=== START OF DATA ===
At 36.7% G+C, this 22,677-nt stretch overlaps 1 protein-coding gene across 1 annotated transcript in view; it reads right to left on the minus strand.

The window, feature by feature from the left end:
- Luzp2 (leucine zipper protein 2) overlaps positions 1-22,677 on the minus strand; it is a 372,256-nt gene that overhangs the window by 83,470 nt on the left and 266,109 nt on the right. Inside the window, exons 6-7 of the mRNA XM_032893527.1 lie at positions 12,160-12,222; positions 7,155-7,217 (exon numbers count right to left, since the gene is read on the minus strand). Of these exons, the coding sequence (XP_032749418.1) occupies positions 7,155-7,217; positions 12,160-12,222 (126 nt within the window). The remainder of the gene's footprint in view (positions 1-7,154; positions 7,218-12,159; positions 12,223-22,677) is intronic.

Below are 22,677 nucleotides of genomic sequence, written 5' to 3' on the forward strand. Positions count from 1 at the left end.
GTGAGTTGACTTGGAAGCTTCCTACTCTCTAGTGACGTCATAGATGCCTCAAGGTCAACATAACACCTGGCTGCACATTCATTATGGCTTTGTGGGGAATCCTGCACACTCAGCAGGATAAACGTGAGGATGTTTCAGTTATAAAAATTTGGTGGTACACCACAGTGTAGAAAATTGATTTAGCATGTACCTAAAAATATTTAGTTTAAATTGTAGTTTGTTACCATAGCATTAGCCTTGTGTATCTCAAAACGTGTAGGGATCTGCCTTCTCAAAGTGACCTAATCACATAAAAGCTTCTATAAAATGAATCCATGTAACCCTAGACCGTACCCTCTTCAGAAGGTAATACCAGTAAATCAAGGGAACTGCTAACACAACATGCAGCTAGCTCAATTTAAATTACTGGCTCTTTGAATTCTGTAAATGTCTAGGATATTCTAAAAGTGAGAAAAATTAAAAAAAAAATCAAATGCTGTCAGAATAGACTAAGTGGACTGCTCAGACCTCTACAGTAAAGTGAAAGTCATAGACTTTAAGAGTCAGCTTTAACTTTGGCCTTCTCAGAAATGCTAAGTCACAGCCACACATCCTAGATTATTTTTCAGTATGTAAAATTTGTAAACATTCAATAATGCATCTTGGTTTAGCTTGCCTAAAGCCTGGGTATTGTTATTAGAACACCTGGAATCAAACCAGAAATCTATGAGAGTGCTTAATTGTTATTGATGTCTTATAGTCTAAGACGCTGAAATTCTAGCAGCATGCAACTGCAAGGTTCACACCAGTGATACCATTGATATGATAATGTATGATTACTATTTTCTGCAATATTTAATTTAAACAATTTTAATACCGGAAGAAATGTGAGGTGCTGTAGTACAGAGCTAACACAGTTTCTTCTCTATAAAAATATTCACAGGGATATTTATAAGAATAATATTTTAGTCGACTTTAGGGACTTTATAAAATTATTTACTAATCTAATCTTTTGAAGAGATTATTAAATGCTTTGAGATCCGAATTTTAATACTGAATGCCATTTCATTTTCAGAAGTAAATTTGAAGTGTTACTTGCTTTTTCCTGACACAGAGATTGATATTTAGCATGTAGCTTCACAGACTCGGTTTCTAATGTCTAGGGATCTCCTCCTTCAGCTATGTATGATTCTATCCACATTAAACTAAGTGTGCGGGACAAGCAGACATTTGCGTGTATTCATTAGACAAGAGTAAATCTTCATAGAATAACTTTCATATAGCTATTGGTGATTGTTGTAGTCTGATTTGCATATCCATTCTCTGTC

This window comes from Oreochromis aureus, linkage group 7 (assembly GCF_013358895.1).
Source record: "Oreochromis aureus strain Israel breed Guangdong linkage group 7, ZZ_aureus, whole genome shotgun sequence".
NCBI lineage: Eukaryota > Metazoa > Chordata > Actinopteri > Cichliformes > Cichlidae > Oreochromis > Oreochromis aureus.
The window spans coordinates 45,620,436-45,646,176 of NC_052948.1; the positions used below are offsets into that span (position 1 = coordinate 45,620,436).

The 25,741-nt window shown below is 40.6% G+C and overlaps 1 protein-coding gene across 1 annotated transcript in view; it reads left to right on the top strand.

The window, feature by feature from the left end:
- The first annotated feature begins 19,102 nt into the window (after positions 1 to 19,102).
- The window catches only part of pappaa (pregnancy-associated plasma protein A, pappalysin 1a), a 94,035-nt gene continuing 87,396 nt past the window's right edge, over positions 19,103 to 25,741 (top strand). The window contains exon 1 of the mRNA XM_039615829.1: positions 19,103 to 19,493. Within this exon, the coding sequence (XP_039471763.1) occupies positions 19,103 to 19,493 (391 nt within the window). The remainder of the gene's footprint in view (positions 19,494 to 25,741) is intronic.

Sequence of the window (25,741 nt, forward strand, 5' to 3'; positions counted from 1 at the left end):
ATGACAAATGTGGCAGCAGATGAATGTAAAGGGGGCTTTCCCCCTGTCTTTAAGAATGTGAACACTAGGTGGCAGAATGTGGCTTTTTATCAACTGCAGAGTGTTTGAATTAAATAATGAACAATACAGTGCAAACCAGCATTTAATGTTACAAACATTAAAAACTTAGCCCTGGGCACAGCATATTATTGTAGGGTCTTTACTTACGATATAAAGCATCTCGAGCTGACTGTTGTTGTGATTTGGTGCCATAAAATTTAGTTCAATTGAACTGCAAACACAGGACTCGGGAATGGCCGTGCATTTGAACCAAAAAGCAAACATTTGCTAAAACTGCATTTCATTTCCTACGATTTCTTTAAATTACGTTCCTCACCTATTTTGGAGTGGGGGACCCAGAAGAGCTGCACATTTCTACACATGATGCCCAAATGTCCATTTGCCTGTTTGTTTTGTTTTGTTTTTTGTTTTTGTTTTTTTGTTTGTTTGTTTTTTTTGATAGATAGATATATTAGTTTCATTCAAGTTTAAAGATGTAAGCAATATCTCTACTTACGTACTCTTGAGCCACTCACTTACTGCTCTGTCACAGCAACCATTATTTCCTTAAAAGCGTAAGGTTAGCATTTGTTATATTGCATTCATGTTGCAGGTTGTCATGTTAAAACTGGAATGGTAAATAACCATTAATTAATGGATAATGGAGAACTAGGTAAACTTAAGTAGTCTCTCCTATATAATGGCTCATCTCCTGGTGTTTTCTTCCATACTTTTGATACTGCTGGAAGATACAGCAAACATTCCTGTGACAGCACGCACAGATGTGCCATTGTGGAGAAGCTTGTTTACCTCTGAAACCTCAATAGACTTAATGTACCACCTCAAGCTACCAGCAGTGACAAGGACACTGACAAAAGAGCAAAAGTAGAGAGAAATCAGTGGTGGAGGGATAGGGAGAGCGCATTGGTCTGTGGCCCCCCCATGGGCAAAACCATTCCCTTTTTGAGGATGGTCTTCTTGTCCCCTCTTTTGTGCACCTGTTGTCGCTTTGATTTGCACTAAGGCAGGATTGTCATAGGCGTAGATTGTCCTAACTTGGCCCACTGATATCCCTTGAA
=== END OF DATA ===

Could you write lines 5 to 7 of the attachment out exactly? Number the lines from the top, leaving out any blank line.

GTGAGTTGACTTGGAAGCTTCCTACTCTCTAGTGACGTCATAGATGCCTCAAGGTCAACATAACACCTGGCTGCACATTCATTATGGCTTTGTGGGGAATCCTGCACACTCAGCAGGATAAACGTGAGGATGTTTCAGTTATAAAAATTTGGTGGTACACCACAGTGTAGAAAATTGATTTAGCATGTACCTAAAAATATTTAGTTTAAATTGTAGTTTGTTACCATAGCATTAGCCTTGTGTATCTCAAAACGTGTAGGGATCTGCCTTCTCAAAGTGACCTAATCACATAAAAGCTTCTATAAAATGAATCCATGTAACCCTAGACCGTACCCTCTTCAGAAGGTAATACCAGTAAATCAAGGGAACTGCTAACACAACATGCAGCTAGCTCAATTTAAATTACTGGCTCTTTGAATTCTGTAAATGTCTAGGATATTCTAAAAGTGAGAAAAATTAAAAAAAAAATCAAATGCTGTCAGAATAGACTAAGTGGACTGCTCAGACCTCTACAGTAAAGTGAAAGTCATAGACTTTAAGAGTCAGCTTTAACTTTGGCCTTCTCAGAAATGCTAAGTCACAGCCACACATCCTAGATTATTTTTCAGTATGTAAAATTTGTAAACATTCAATAATGCATCTTGGTTTAGCTTGCCTAAAGCCTGGGTATTGTTATTAGAACACCTGGAATCAAACCAGAAATCTATGAGAGTGCTTAATTGTTATTGATGTCTTATAGTCTAAGACGCTGAAATTCTAGCAGCATGCAACTGCAAGGTTCACACCAGTGATACCATTGATATGATAATGTATGATTACTATTTTCTGCAATATTTAATTTAAACAATTTTAATACCGGAAGAAATGTGAGGTGCTGTAGTACAGAGCTAACACAGTTTCTTCTCTATAAAAATATTCACAGGGATATTTATAAGAATAATATTTTAGTCGACTTTAGGGACTTTATAAAATTATTTACTAATCTAATCTTTTGAAGAGATTATTAAATGCTTTGAGATCCGAATTTTAATACTGAATGCCATTTCATTTTCAGAAGTAAATTTGAAGTGTTACTTGCTTTTTCCTGACACAGAGATTGATATTTAGCATGTAGCTTCACAGACTCGGTTTCTAATGTCTAGGGATCTCCTCCTTCAGCTATGTATGATTCTATCCACATTAAACTAAGTGTGCGGGACAAGCAGACATTTGCGTGTATTCATTAGACAAGAGTAAATCTTCATAGAATAACTTTCATATAGCTATTGGTGATTGTTGTAGTCTGATTTGCATATCCATTCTCTGTC

This window comes from Oreochromis aureus, linkage group 7 (assembly GCF_013358895.1).
Source record: "Oreochromis aureus strain Israel breed Guangdong linkage group 7, ZZ_aureus, whole genome shotgun sequence".